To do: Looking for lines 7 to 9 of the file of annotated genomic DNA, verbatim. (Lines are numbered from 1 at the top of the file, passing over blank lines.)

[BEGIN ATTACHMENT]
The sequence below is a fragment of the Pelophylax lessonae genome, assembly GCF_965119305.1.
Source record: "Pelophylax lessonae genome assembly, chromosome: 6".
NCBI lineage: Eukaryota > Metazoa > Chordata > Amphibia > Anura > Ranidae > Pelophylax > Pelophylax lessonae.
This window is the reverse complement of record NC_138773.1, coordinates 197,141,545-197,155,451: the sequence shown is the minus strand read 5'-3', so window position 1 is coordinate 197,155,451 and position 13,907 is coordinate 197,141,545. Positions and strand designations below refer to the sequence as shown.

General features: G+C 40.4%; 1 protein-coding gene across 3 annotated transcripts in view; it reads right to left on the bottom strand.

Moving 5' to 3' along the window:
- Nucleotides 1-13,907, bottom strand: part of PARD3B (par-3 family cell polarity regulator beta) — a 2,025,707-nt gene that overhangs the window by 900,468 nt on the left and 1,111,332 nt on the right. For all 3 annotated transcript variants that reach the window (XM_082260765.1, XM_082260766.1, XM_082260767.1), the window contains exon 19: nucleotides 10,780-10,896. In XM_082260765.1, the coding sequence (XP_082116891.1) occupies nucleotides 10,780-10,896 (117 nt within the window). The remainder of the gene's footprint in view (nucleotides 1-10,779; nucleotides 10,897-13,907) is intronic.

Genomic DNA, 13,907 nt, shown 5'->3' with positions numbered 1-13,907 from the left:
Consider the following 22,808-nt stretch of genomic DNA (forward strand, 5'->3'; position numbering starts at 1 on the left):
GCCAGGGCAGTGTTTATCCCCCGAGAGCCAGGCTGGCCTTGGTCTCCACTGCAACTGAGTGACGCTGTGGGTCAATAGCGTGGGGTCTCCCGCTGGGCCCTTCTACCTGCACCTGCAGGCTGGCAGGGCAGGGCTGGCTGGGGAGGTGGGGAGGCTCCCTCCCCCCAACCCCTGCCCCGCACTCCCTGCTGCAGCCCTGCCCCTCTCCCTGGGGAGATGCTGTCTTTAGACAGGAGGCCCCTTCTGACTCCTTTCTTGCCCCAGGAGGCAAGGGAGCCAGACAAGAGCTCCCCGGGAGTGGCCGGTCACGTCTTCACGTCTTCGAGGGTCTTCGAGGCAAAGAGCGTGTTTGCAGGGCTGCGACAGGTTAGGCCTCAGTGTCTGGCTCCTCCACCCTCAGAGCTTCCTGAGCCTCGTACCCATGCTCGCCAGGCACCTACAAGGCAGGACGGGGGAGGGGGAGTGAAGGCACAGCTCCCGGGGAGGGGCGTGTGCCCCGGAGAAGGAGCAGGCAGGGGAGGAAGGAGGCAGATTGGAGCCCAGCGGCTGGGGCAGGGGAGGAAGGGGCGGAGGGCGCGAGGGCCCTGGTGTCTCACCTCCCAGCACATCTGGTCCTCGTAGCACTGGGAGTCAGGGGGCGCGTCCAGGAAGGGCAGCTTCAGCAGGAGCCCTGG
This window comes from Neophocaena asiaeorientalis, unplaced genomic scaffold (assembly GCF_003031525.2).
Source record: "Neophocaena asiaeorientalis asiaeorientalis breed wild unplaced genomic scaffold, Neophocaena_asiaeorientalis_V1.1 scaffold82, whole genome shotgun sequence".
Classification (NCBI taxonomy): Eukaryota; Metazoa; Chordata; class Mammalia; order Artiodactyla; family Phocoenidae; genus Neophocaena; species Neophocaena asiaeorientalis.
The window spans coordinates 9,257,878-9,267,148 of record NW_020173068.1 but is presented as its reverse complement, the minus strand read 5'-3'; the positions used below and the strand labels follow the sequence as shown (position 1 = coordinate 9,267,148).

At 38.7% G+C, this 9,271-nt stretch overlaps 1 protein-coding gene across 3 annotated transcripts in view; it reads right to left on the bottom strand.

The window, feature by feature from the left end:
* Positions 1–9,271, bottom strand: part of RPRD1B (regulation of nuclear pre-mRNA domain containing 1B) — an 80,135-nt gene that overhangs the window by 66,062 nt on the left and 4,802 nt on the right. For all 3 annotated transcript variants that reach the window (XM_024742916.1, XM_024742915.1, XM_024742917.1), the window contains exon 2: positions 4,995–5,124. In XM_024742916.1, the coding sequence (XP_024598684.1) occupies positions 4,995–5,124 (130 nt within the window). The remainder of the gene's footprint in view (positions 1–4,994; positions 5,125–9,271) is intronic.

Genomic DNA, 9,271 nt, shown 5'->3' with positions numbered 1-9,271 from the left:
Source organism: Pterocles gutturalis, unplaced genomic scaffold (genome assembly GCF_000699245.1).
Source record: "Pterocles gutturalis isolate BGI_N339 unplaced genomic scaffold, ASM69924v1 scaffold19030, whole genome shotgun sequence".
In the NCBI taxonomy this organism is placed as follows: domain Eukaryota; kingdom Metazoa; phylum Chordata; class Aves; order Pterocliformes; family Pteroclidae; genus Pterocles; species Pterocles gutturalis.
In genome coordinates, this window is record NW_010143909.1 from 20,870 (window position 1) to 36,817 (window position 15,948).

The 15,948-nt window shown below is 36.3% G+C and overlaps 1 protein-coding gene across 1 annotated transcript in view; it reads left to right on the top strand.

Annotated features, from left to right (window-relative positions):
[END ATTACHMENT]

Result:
- Nucleotides 1-13,907, bottom strand: part of PARD3B (par-3 family cell polarity regulator beta) — a 2,025,707-nt gene that overhangs the window by 900,468 nt on the left and 1,111,332 nt on the right. For all 3 annotated transcript variants that reach the window (XM_082260765.1, XM_082260766.1, XM_082260767.1), the window contains exon 19: nucleotides 10,780-10,896. In XM_082260765.1, the coding sequence (XP_082116891.1) occupies nucleotides 10,780-10,896 (117 nt within the window). The remainder of the gene's footprint in view (nucleotides 1-10,779; nucleotides 10,897-13,907) is intronic.

Genomic DNA, 13,907 nt, shown 5'->3' with positions numbered 1-13,907 from the left:
Consider the following 22,808-nt stretch of genomic DNA (forward strand, 5'->3'; position numbering starts at 1 on the left):